We hope you’ll view the video recording of our panel discussion.

 

We also wanted to share recommendations from the people of color who participated in Gisela’s survey, as well as from Melanie, based on her years of experience working with organizations.

Recommendations from people of color in our industry:

  1. Listen to your colleagues of color and do not deny or downplay their experiences with racism.
  2. If there are diversity initiatives, show interest in them (especially if they are led by people of color); if there are no diversity initiatives, be the one to start one (don’t wait for a person of color to do that, or expect a person of color to do it).
  3. Check in with the people of color on your team to ask if there’s anything you can be doing to support them. Create an environment of trust by consistently asking them for feedback around what kind of support they need (because being one of few people of color working in publishing requires emotional support and not just professional support).
  4. Don’t pretend to be color-blind or assume race isn’t always impacting their lives. It’s okay to admit that the same thing impacts people of different racial identities differently.
  5. Think through what is considered “professionalism” at your office and how that ties to white supremacist culture.
  6. When speaking about diversity and the need for more, do not make comments that suggest it would only come at the expense of “higher quality” candidates.
  7. Make sure you listen to people of color and make sure you aren’t holding them to higher standards than other workers.
  8. Make sure you are considering people of color for opportunities that arise.
  9. Make sure people of color are in the room when decisions are being made.
  10. Consider attending bystander intervention trainings (like those offered here and here).

Melanie’s recommendations for white people who strive to be allies in the work of racial equity:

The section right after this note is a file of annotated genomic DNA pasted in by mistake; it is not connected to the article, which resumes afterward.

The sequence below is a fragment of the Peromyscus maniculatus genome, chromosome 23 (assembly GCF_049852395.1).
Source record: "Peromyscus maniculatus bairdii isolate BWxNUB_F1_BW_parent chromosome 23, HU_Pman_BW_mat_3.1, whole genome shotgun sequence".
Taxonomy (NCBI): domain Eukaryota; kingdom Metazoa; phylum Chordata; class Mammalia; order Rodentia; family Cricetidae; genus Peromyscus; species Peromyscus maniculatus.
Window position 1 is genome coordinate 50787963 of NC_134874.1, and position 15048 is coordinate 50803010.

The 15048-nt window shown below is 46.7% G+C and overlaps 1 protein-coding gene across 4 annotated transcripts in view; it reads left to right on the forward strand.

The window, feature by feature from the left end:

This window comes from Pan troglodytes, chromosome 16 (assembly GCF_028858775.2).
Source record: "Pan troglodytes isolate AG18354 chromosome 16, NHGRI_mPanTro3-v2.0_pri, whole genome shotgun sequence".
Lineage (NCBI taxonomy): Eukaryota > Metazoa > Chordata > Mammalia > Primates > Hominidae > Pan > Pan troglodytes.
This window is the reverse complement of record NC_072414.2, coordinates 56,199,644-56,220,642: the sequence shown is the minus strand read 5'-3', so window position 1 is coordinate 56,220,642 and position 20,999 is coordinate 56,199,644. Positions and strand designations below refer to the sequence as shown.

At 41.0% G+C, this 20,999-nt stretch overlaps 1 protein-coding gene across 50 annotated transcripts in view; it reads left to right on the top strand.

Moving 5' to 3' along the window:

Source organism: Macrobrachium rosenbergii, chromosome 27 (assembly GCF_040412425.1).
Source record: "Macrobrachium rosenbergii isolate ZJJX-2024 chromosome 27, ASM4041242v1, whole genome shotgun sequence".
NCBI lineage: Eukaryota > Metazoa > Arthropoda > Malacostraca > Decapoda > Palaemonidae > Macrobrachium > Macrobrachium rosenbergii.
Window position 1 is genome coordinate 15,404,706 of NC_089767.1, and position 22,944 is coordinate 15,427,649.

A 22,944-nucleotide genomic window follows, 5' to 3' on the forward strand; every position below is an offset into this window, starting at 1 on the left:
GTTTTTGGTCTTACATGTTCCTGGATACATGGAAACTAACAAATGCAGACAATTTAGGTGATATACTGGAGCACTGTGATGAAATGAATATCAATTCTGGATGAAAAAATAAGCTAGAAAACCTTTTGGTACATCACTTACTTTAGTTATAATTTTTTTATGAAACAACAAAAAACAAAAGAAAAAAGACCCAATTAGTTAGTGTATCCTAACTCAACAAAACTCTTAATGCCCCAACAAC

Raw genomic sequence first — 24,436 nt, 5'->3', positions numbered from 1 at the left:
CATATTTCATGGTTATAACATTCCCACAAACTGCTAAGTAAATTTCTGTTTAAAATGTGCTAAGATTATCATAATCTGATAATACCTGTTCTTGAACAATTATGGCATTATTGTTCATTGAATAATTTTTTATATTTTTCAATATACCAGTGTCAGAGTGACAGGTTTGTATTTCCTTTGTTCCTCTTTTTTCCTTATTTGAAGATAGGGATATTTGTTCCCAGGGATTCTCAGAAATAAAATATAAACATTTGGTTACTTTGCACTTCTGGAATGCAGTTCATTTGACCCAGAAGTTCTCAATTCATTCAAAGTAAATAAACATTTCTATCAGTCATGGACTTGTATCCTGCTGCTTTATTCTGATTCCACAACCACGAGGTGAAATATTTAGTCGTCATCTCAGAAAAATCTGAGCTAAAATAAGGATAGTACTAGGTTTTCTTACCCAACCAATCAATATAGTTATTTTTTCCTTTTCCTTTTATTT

1. Become conscious of the unearned privileges granted white people.
  2. Interrupt the habits, policies, and practices that protect white privilege.
  3. Work through shame and guilt.
  4. Take action to interrupt racism at the personal, interpersonal, institutional, and cultural levels.
  5. Hear the anger and grief that people of color express about racism without judging or policing their feelings.
  6. Move out of social segregation.
  7. Cultivate a culture of humility.
  8. Develop truth-telling relationships of accountability with people of color and other white people.
  9. Stay on the journey, engaged in the struggle for racial justice, for a lifetime.

We welcome your comments and questions and hope you’ll join the movement toward equity within our industry and beyond.

Selected Racial Equity Training Organizations

Discussion

2 Thoughts on "Guest Post — Equity is Possible: Forging Paths toward Equity and Anti-Racism in Scholarly Publishing"

Bravo for this good work and for magnificent publishing at Duke. As a bookseller in Berkeley who has always admired DUP, I am happy to observe that books and authors who write about ethnic subjects, including equity, anti-racism, and the deep history of people of color are among our best selling and attended author events.

It’s bracing and wonderful to be a part of such books and movements. This year at UPB/Berkeley, we have enjoyed the rich stimulation of the Ohlone Food and Culture Project, manifested in the the Ohlone Cafe run by two local Ohlone Indians, a celebrated this week in the New York Times:

https://www.nytimes.com/2019/08/12/dining/cafe-ohlone-review-berkeley.html